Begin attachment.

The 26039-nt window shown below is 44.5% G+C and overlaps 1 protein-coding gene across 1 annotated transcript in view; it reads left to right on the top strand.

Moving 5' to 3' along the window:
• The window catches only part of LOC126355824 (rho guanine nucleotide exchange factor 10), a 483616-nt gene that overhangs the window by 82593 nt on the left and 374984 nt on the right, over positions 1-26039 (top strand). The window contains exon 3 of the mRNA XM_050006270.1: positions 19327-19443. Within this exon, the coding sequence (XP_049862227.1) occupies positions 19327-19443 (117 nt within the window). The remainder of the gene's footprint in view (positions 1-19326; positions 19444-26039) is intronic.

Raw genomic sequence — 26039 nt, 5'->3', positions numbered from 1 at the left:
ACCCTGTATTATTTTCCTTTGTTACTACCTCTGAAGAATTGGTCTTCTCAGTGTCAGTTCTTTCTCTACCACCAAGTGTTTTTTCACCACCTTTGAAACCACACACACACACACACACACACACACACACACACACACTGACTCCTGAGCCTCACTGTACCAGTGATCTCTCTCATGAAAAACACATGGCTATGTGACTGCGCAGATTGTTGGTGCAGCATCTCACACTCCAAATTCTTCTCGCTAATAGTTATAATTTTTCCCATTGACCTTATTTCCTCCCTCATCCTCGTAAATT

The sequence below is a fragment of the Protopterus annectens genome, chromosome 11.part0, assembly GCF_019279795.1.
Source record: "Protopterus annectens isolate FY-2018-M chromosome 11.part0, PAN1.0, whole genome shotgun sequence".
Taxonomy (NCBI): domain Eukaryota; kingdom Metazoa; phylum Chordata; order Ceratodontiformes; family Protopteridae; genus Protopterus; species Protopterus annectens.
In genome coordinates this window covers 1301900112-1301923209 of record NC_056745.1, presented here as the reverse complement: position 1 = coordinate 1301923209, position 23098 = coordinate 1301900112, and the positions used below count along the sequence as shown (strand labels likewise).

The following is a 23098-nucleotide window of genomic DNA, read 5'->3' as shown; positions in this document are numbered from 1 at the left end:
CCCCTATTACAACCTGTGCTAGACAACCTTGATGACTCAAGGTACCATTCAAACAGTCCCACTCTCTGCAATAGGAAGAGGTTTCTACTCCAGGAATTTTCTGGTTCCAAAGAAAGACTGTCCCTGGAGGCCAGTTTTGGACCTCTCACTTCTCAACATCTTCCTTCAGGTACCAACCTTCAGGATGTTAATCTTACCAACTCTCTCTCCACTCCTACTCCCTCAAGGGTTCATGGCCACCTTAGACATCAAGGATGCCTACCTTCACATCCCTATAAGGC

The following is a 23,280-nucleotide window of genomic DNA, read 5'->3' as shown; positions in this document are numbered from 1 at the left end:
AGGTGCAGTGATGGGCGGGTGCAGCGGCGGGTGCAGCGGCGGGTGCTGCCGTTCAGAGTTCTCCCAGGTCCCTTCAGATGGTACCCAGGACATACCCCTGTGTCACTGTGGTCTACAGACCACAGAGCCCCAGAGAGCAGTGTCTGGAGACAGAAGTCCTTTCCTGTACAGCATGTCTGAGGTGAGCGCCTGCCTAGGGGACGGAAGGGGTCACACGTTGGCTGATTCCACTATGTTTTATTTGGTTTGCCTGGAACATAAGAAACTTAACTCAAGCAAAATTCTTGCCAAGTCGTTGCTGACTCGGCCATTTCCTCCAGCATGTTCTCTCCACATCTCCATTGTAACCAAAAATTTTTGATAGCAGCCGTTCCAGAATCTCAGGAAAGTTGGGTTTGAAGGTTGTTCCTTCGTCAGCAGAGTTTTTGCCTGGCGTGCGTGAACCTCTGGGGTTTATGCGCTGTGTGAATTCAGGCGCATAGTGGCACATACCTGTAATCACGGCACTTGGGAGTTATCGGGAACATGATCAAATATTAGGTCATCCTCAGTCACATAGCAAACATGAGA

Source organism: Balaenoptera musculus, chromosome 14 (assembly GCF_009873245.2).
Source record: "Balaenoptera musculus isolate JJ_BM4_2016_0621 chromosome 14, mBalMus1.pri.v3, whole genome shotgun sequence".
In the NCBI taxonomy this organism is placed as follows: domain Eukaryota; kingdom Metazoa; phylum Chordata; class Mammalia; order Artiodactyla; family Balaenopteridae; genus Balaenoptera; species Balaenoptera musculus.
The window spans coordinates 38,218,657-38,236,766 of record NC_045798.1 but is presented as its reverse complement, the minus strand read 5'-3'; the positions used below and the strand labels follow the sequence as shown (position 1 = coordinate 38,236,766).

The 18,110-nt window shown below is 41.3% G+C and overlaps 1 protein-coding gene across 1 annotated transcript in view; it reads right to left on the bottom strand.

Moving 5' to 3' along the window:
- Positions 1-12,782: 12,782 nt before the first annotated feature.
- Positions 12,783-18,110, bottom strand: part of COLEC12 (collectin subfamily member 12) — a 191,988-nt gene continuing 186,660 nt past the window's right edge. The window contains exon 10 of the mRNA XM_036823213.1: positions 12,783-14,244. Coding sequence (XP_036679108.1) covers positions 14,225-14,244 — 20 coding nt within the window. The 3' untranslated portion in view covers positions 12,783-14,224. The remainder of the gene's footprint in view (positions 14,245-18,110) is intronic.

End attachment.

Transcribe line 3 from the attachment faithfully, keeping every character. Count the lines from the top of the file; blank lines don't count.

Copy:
• The window catches only part of LOC126355824 (rho guanine nucleotide exchange factor 10), a 483616-nt gene that overhangs the window by 82593 nt on the left and 374984 nt on the right, over positions 1-26039 (top strand). The window contains exon 3 of the mRNA XM_050006270.1: positions 19327-19443. Within this exon, the coding sequence (XP_049862227.1) occupies positions 19327-19443 (117 nt within the window). The remainder of the gene's footprint in view (positions 1-19326; positions 19444-26039) is intronic.